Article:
I received this product to review from OGourmet, which is a Canadian company dealing in fine food products from around the world.
I chose a jar of Extra Fine Black Summer Truffles as I'd never cooked with truffles, and only had dishes with truffle oil in the past.The "Tuber Aestivum" whole black summer truffles, is part of a line of truffle-inspired products imported from Viani & Co. Not knowing what to do with the little jar of black summer truffles, it sat for a while in our cupboard, until the other day, when I decided, that for New Year's Eve, I would make an attempt to cook with it.The Gilded Fork proved helpful in my task whilst Googling recipes using black summer truffles. However, by not having as much time as required in the recipe (fresh truffles, soaked in olive oil for a few hours), I made my own modifications to The Gilded Fork's recipe, here for only a small portion of pasta, as follows:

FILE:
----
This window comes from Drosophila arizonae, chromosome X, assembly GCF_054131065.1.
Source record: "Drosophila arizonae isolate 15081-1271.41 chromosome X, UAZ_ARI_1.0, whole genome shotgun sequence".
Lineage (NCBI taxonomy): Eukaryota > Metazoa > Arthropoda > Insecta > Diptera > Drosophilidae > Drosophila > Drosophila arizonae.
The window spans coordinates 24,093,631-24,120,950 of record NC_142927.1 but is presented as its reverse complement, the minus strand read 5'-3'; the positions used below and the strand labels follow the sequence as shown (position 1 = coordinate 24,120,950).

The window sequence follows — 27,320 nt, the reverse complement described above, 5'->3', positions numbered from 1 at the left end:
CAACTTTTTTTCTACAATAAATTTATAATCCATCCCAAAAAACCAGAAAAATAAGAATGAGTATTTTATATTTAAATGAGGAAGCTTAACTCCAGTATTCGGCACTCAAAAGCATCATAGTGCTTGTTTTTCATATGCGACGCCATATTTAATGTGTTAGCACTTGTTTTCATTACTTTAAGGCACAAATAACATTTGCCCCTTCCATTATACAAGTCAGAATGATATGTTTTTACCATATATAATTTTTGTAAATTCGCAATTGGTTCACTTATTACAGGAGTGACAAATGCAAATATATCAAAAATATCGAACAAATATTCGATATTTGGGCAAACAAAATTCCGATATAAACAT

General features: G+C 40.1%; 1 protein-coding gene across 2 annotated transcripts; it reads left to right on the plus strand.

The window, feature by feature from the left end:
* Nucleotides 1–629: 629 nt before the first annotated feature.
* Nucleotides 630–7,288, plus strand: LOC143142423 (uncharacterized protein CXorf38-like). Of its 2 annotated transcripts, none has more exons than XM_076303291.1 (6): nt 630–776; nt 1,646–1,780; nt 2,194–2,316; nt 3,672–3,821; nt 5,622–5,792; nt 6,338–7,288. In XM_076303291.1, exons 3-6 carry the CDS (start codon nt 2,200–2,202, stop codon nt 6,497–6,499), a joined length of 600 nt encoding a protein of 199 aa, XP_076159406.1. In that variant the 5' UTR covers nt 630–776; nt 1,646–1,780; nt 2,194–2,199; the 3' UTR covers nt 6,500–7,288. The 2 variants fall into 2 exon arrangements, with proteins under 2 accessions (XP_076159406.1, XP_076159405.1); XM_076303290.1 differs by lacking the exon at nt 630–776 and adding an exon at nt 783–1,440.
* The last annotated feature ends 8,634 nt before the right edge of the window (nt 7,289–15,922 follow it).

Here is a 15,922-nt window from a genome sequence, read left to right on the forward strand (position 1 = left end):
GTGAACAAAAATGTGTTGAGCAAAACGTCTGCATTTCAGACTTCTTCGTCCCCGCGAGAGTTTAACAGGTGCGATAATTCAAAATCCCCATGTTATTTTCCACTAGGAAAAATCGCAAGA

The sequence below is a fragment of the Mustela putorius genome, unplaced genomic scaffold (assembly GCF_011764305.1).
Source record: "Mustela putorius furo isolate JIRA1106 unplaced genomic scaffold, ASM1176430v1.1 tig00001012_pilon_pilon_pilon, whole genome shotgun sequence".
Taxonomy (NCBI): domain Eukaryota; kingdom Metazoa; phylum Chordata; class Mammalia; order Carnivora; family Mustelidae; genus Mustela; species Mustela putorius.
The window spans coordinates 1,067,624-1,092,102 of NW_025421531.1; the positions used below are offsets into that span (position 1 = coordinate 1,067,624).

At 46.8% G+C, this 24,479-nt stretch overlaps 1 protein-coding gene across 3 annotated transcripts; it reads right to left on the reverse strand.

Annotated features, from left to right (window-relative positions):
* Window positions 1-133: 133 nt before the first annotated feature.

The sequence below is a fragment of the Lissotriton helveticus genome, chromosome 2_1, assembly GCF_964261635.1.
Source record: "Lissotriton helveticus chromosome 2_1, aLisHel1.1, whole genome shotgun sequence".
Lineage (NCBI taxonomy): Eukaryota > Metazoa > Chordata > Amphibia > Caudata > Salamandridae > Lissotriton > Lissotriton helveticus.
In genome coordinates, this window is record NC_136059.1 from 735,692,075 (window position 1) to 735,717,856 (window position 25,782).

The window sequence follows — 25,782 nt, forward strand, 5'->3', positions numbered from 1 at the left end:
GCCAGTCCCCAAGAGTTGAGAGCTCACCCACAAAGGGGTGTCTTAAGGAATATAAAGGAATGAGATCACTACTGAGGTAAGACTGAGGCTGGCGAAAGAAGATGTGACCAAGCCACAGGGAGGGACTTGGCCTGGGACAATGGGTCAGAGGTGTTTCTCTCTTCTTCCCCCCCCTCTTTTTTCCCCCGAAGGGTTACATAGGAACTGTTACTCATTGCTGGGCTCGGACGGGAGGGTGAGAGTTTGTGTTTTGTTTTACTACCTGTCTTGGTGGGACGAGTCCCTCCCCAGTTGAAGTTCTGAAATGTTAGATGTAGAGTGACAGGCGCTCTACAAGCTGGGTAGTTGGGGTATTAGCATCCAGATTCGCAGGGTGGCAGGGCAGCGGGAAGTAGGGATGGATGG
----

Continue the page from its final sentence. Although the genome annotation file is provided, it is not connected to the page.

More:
1 black summer truffle
1 tbsp extra virgin olive oil
Small portion of pasta for two
2 cloves garlic, minced
Pour olive oil into chopped truffle
Gently cook the garlic until softened. Do not burn the garlic. Remove from the heat and add the truffles with the rest of the olive oil.
[Chef’s Note: It is important that truffles never be “cooked”, but just gently warmed, so as not to destroy their delicate flavor.]
When the pasta is cooked, drain and add to the truffle and olive oil along with a splash of the cooking water, and gently reheat over very low heat. After trying the dish, neither of us could taste the truffles; individually they didn't seem to have any stand-alone flavour.
As I said, I tailored the recipe to just a small portion of pasta, enough for two bowls. The rest of the pasta I served with an easy sauce using Morningstar's Veggie Meatballs, which are delish and really have a meaty texture.
So, I ask, what did I do wrong with the truffles and do you have any tips or recipes on how to cook with black summer truffles?